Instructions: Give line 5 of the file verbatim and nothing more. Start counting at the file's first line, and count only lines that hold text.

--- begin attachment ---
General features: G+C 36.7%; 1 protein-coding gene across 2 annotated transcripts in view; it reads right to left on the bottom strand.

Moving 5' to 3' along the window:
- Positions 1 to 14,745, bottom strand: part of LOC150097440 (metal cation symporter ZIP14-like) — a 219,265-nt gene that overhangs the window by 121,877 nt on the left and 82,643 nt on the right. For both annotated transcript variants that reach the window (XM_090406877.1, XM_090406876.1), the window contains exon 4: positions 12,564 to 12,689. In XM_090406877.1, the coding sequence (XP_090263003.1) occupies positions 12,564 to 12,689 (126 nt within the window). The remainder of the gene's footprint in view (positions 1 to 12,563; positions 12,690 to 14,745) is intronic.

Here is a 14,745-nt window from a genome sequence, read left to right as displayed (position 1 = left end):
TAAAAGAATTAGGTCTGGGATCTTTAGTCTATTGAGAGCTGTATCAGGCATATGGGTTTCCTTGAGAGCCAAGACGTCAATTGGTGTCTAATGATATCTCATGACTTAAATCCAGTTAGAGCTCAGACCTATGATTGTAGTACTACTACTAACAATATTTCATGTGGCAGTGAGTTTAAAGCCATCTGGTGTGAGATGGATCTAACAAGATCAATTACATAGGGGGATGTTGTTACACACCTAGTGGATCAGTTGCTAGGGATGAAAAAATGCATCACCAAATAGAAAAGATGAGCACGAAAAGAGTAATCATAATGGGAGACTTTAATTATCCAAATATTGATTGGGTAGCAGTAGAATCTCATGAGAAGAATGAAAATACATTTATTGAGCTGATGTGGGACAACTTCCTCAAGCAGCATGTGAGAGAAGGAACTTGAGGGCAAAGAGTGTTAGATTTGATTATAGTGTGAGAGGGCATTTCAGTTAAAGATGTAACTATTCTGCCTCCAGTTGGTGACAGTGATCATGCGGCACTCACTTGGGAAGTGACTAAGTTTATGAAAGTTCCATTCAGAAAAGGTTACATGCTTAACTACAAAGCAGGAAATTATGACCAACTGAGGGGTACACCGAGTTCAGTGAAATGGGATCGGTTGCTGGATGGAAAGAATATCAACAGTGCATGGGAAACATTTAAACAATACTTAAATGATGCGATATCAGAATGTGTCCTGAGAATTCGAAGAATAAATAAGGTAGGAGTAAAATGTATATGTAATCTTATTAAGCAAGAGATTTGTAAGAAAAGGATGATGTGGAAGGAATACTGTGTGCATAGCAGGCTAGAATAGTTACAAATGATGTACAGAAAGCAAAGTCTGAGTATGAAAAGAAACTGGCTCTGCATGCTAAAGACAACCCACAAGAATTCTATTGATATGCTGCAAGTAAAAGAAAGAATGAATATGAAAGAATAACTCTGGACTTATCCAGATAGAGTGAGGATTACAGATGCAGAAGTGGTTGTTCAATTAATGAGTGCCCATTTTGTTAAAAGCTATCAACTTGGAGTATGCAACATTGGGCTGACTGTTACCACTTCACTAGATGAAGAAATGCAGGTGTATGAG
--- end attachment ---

TAAAAGAATTAGGTCTGGGATCTTTAGTCTATTGAGAGCTGTATCAGGCATATGGGTTTCCTTGAGAGCCAAGACGTCAATTGGTGTCTAATGATATCTCATGACTTAAATCCAGTTAGAGCTCAGACCTATGATTGTAGTACTACTACTAACAATATTTCATGTGGCAGTGAGTTTAAAGCCATCTGGTGTGAGATGGATCTAACAAGATCAATTACATAGGGGGATGTTGTTACACACCTAGTGGATCAGTTGCTAGGGATGAAAAAATGCATCACCAAATAGAAAAGATGAGCACGAAAAGAGTAATCATAATGGGAGACTTTAATTATCCAAATATTGATTGGGTAGCAGTAGAATCTCATGAGAAGAATGAAAATACATTTATTGAGCTGATGTGGGACAACTTCCTCAAGCAGCATGTGAGAGAAGGAACTTGAGGGCAAAGAGTGTTAGATTTGATTATAGTGTGAGAGGGCATTTCAGTTAAAGATGTAACTATTCTGCCTCCAGTTGGTGACAGTGATCATGCGGCACTCACTTGGGAAGTGACTAAGTTTATGAAAGTTCCATTCAGAAAAGGTTACATGCTTAACTACAAAGCAGGAAATTATGACCAACTGAGGGGTACACCGAGTTCAGTGAAATGGGATCGGTTGCTGGATGGAAAGAATATCAACAGTGCATGGGAAACATTTAAACAATACTTAAATGATGCGATATCAGAATGTGTCCTGAGAATTCGAAGAATAAATAAGGTAGGAGTAAAATGTATATGTAATCTTATTAAGCAAGAGATTTGTAAGAAAAGGATGATGTGGAAGGAATACTGTGTGCATAGCAGGCTAGAATAGTTACAAATGATGTACAGAAAGCAAAGTCTGAGTATGAAAAGAAACTGGCTCTGCATGCTAAAGACAACCCACAAGAATTCTATTGATATGCTGCAAGTAAAAGAAAGAATGAATATGAAAGAATAACTCTGGACTTATCCAGATAGAGTGAGGATTACAGATGCAGAAGTGGTTGTTCAATTAATGAGTGCCCATTTTGTTAAAAGCTATCAACTTGGAGTATGCAACATTGGGCTGACTGTTACCACTTCACTAGATGAAGAAATGCAGGTGTATGAG